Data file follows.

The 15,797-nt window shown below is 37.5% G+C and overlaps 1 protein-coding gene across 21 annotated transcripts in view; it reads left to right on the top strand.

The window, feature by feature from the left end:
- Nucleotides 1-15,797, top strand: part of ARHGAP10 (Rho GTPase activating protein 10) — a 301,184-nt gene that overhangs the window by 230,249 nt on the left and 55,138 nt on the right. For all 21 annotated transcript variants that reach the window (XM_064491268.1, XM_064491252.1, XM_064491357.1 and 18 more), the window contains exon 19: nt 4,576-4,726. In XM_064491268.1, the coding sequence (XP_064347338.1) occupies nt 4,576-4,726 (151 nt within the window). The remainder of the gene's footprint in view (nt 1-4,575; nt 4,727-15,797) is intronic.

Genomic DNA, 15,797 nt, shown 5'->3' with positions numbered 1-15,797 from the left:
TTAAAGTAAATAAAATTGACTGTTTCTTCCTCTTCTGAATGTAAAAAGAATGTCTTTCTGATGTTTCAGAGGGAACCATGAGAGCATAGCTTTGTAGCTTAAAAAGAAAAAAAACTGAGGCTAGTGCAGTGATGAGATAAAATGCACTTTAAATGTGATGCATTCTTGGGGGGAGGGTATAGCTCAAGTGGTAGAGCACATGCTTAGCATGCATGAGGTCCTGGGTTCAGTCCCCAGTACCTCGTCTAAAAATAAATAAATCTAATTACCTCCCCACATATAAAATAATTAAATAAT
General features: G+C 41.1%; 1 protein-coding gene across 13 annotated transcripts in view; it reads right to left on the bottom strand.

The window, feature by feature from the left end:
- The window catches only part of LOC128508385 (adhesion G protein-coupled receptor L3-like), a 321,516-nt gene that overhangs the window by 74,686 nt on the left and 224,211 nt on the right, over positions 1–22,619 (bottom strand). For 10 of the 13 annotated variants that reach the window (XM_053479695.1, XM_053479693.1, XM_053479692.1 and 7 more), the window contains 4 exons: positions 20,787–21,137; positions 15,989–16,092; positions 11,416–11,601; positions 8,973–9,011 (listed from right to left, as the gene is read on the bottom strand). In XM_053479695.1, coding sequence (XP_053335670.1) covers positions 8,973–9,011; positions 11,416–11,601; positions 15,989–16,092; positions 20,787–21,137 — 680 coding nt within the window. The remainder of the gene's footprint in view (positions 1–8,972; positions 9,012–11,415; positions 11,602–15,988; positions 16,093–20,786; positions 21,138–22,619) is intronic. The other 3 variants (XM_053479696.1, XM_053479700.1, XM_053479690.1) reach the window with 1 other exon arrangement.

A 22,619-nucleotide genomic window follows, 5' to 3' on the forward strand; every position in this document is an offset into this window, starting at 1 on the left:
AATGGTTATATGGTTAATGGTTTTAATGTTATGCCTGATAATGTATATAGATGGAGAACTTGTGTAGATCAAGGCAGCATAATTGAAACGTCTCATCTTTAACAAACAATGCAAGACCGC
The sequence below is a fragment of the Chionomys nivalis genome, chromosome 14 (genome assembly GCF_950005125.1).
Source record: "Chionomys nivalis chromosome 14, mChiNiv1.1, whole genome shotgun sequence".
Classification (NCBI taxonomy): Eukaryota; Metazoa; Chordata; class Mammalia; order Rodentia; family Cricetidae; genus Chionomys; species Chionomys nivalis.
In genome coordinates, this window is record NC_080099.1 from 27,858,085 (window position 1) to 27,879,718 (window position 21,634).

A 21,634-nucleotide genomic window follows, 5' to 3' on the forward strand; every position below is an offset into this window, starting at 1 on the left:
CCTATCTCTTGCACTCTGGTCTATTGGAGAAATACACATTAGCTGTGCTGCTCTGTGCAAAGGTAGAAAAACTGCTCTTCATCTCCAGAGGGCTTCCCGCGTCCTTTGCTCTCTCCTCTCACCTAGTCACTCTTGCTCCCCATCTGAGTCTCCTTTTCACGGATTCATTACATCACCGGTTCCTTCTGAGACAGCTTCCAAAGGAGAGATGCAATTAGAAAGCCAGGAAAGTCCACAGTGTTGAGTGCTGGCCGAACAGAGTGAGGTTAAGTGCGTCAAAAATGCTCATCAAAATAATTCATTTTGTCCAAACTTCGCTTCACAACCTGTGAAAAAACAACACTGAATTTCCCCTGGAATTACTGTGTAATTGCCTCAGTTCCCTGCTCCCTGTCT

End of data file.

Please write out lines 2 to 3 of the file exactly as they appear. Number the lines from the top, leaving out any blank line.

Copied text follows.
The window, feature by feature from the left end:
- Nucleotides 1-15,797, top strand: part of ARHGAP10 (Rho GTPase activating protein 10) — a 301,184-nt gene that overhangs the window by 230,249 nt on the left and 55,138 nt on the right. For all 21 annotated transcript variants that reach the window (XM_064491268.1, XM_064491252.1, XM_064491357.1 and 18 more), the window contains exon 19: nt 4,576-4,726. In XM_064491268.1, the coding sequence (XP_064347338.1) occupies nt 4,576-4,726 (151 nt within the window). The remainder of the gene's footprint in view (nt 1-4,575; nt 4,727-15,797) is intronic.